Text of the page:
It’s spelled “Vivek” – but is pronounced Viv-AKE. “Like cake,” he says. And if you are a Republican voter in an early primary state, you might want to start practicing how to say it …
Vivek Ramaswamy – the man with the oft-mispronounced moniker – sat down with me during his most recent visit to “First in the South” Carolina, one of the early-voting states which will determine whether his nascent presidential bid is climactic or Quixotic. Billing himself as the chief executive officer of “anti-woke” America, Ramaswamy is brimming with confidence in the ability of his candidacy to effectuate a “national revival” – one capable of reversing what he has dubbed the “psychological slavery” of our nation’s “woke industrial complex.”
“We’re in the middle – in the thick – of national self-doubt, in the thick of this identity crises where much of the country can’t even answer what it means to be an American,” Ramaswamy told me.
On the flip side of that coin, however, he described a coursing undercurrent of silenced discourse – one in which those holding certain strongly held convictions have found their views dismissed, devalued and demonized.
“People are hungry to express themselves, people are hungry to speak freely,” Ramaswamy said. “Yet there’s this gap between what people are willing to say in private and what they’re willing to say in public. In this campaign, one of the things I’m already doing is speaking the hard truth – (saying) the things that people think they’re not allowed to say in public.”
“We’re trying to give people the courage to speak freely,” Ramaswamy said. “And that’s the first step to that national revival.”
Another key step? “Dismantling the administrative state,” something Ramaswamy told me no other GOP contender is prepared to do.
“These professional politicians aren’t going to get it done,” he said. “If they would’ve, we wouldn’t be where we are today.”
Born in Cincinnati, Ramaswamy was valedictorian of his local Jesuit high school. He went on to graduate from Harvard (summa cum laude undergraduate) and Yale (law school). From there, the 37-year-old entrepreneur has built a business empire as a pharmaceutical executive and investor. That empire is now based in Columbus, Ohio – where Ramaswamy lives with his wife and two young children.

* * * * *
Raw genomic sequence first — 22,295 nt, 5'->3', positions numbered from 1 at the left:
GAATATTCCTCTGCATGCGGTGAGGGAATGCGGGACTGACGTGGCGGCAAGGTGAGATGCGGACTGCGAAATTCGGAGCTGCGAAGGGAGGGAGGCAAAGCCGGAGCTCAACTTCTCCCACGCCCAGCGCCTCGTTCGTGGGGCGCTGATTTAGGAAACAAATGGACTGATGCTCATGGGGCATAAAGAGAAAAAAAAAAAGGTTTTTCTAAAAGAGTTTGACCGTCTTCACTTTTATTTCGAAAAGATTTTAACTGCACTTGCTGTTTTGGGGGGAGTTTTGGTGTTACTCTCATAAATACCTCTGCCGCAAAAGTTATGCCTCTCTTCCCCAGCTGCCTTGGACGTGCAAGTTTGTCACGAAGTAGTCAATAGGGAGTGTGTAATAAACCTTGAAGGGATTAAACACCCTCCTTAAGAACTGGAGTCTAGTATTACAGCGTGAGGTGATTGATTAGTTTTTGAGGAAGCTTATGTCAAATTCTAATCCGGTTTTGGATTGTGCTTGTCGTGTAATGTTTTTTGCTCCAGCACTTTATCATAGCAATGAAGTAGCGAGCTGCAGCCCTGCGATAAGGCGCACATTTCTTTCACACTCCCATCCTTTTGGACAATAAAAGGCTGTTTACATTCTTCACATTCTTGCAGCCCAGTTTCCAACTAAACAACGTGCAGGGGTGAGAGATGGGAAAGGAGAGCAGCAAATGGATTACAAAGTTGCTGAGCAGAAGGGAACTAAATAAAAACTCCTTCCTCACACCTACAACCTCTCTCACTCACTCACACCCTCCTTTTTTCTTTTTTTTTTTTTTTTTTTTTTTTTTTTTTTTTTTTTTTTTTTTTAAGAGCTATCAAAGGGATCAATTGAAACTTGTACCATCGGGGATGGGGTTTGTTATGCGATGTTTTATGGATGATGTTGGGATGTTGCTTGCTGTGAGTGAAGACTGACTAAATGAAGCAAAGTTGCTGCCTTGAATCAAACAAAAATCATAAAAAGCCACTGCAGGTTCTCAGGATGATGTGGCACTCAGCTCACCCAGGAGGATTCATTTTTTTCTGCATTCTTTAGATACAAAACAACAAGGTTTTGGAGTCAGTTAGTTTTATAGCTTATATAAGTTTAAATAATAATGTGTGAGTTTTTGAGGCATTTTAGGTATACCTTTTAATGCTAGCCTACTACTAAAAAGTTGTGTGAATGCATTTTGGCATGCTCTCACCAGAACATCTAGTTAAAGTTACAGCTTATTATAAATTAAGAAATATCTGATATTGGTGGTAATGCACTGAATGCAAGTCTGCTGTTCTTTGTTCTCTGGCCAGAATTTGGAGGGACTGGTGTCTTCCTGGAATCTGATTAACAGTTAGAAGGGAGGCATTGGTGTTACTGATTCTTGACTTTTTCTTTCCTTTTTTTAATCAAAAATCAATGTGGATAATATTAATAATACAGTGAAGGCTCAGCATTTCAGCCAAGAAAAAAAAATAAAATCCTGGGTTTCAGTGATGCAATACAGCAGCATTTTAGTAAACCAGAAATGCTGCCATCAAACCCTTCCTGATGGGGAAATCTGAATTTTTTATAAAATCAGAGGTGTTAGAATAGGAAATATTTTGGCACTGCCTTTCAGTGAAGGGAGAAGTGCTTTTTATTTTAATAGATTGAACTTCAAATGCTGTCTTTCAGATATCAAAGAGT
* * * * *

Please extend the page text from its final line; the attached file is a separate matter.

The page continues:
Ramaswamy has amassed a net worth of more than $630 million – and he told me this week he is not afraid to tap into that fortune to advance his presidential prospects.
“There’s no cap of what sacrifice and what investment our family is gonna make in this both in terms of time, money or anything else,” Ramaswamy said.
(Click to view)
Despite being in the race for just two months, Ramaswamy said he is already “flat with Nikki Haley with half the name ID and twice the money in the bank.”
Speaking of the former South Carolina governor, Ramaswamy had some choice words for her recent courtship of Disney – which saw her vilified (again) by the conservative base for attempting to lure the woke corporate giant to her home state.
“I think she was off base,” Ramaswamy said. “I don’t think it’s particularly helpful in our national or cultural revival for Nikki Haley to step in and say ‘hey, why don’t you come over to South Carolina.’ I don’t think too many people in the Palmetto State are going to be thrilled with that.”
Ramaswamy also had some interesting remarks on Florida governor Ron DeSantis, who at the moment is the only prospective GOP candidate polling within potential striking distance of former U.S. president Donald Trump. What did he have to say about DeSantis? And Trump? And what sort of policy specifics did he attach to his lofty rhetoric?
To watch the full interview, click here …
ABOUT THE AUTHOR …
Will Folks is the founding editor of the news outlet you are currently reading. Prior to founding FITSNews, he served as press secretary to the governor of South Carolina. He lives in the Midlands region of the state with his wife and seven children.
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